People who live near poultry and goat farms more often contract pneumonia. Within the research area, approximately 1650 people out of 100,000 inhabitants contract pneumonia annually. Over 200 pneumonia cases are connected to living near poultry farms and goat farms.
This is shown in supplemental surveys and the large-scale research project Cattle farming and the health of those living nearby (Dutch name: Veehouderij en de gezondheid van omwonenden, VGO)
People who live up to 1 kilometre from a poultry farm more often contract pneumonia. On average, 119 out of the 200 additional cases of pneumonia related to cattle farms can be attributed to poultry farms. These additional cases of pneumonia are probably caused by fine particles and endotoxins. These small particles irritate the airways, which makes people more susceptible to pneumonia.
People near goat farms also contract pneumonia more often. This increase can be seen in all researched years from 2009 up to and including 2013. Of the over 200 additional cases of pneumonia related to living near cattle farms, an average of 89 can be found to be related to living near goat farms. It is as of yet unclear what causes these cases of pneumonia. However, it is already clear that the Q-fever epidemic does not explain the increased risk since 2011. To the best of our knowledge, goat farms emit few fine particles and endotoxins. More research is needed to discover the specific causes of this increase. Only then can company-specific measures be undertaken.
Confirmation of earlier results
The results in this new research are based on other, often more extensive analyses, which has resulted in the researchers being more certain of the correlations. Other results from the VGO are:
- People who live near cattle farms are less exposed to asthma and allergies.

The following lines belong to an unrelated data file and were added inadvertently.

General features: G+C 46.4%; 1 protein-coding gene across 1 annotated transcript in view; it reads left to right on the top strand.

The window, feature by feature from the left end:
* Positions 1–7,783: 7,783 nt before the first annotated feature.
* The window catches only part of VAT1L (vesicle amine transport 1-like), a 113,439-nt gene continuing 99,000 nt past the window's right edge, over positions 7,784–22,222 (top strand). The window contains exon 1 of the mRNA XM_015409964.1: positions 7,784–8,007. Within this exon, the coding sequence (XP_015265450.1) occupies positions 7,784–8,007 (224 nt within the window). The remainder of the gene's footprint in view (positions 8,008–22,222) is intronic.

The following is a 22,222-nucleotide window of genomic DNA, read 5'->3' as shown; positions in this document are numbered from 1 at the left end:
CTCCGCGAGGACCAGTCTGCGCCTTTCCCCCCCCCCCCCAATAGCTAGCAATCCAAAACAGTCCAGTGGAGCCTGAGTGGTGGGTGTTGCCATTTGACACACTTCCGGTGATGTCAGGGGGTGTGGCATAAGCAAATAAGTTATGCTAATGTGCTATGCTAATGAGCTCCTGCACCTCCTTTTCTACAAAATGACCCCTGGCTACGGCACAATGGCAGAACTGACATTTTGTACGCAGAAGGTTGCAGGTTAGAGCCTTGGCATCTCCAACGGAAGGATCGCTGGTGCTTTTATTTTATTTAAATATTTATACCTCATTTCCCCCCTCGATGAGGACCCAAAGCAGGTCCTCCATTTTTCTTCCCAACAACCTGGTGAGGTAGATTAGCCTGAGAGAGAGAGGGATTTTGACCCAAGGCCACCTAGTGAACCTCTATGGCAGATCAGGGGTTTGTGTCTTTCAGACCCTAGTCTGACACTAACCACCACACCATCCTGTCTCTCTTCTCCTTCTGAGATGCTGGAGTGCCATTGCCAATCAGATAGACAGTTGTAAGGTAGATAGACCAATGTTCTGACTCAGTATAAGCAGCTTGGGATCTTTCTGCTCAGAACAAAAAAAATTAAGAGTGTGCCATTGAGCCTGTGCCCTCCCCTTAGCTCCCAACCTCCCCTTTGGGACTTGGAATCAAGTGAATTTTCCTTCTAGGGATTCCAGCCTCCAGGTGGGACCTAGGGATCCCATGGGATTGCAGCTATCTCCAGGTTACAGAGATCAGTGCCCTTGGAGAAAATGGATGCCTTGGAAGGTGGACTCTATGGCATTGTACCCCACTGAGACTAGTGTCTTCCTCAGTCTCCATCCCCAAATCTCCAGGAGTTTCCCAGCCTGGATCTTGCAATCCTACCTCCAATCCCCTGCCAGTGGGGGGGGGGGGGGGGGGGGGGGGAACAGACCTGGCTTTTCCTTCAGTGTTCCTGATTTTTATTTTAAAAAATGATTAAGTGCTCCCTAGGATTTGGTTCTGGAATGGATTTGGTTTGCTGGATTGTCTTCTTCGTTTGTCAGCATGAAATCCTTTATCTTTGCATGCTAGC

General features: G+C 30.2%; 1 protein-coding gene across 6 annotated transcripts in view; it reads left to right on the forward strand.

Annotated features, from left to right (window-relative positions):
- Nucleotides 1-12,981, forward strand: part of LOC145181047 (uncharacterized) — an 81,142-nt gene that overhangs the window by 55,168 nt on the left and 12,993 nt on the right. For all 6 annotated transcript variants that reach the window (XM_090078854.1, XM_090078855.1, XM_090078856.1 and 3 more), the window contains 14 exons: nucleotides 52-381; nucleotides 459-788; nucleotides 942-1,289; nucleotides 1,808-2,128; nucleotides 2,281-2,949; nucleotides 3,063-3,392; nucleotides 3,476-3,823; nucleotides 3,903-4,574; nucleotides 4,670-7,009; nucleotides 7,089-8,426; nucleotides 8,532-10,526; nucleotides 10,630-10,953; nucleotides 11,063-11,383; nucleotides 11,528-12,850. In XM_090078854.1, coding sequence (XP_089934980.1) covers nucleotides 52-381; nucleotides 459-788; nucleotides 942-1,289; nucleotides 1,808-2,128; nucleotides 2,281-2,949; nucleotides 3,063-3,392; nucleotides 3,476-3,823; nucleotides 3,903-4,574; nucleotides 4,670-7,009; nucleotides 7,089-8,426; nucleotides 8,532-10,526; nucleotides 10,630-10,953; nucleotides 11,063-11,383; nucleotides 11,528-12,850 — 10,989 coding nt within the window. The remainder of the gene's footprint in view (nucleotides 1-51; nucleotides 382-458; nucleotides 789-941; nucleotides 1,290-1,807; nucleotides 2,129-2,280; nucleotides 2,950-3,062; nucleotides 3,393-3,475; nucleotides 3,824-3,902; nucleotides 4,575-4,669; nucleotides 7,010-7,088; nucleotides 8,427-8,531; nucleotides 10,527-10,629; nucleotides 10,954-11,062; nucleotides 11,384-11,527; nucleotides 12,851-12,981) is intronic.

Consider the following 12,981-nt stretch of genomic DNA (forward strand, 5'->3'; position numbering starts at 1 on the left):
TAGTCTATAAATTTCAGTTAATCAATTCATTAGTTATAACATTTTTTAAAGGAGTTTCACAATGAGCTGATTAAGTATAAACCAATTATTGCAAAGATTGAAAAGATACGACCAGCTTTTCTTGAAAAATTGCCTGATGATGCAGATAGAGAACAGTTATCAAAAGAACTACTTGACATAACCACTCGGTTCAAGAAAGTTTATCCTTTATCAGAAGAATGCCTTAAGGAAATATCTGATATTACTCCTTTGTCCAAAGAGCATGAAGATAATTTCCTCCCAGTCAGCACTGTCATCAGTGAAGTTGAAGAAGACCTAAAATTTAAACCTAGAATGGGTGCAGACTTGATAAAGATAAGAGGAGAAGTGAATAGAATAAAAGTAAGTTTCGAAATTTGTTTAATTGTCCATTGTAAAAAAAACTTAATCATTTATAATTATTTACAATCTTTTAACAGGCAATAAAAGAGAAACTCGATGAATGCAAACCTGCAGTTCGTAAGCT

- Fewer people with COPD live near cattle farms, but these people do have more serious symptoms and use more medication.
- People with many cattle farms near their homes can have slightly reduced lung function.
- People in the entire research area have reduced lung function when the ammonia concentration in the air is high. So this is independent of the distance to the cattle farm. Ammonia comes from manure.
- Hepatitis-E viral infections and the resistant bacteria Clostridium dificille and ESBL-producing bacteria are not more common among people who live near cattle farms.
The research project VGO started in 2013. It utilised the anonymous data of 110,000 patients of general practitioners, of over 14,000 completed questionnaires on airway symptoms, and almost 2,500 people have participated in health tests. In these tests, people completed questionnaires and their blood, lung function and excrement were tested. It is the first time in the world that such a survey was set up on such a large scale. The research was commissioned by the Dutch Ministry of Health, Welfare and Sports and the Dutch Ministry of Economic Affairs.
Within VGO, researchers from the RIVM, Utrecht University (IRAS), Wageningen UR (CVI and WLR) and NIVEL collaborated with each other. The IRAS of Utrecht University was responsible for the medical research and the evaluations of people's lung function. It also supervised the fine-particle measurements that were done in the area.
Professor of Environmental Epidemiology Dick Heederik says: “The results in this new research project are based on other, often more extensive analyses, which has resulted in us being more certain of the correlations that were found earlier. Besides other results, we are seeing that pneumonia is more common near poultry and goat farms. More research is needed to discover the specific causes of this increase.” The new results confirm earlier results of VGO in 2016.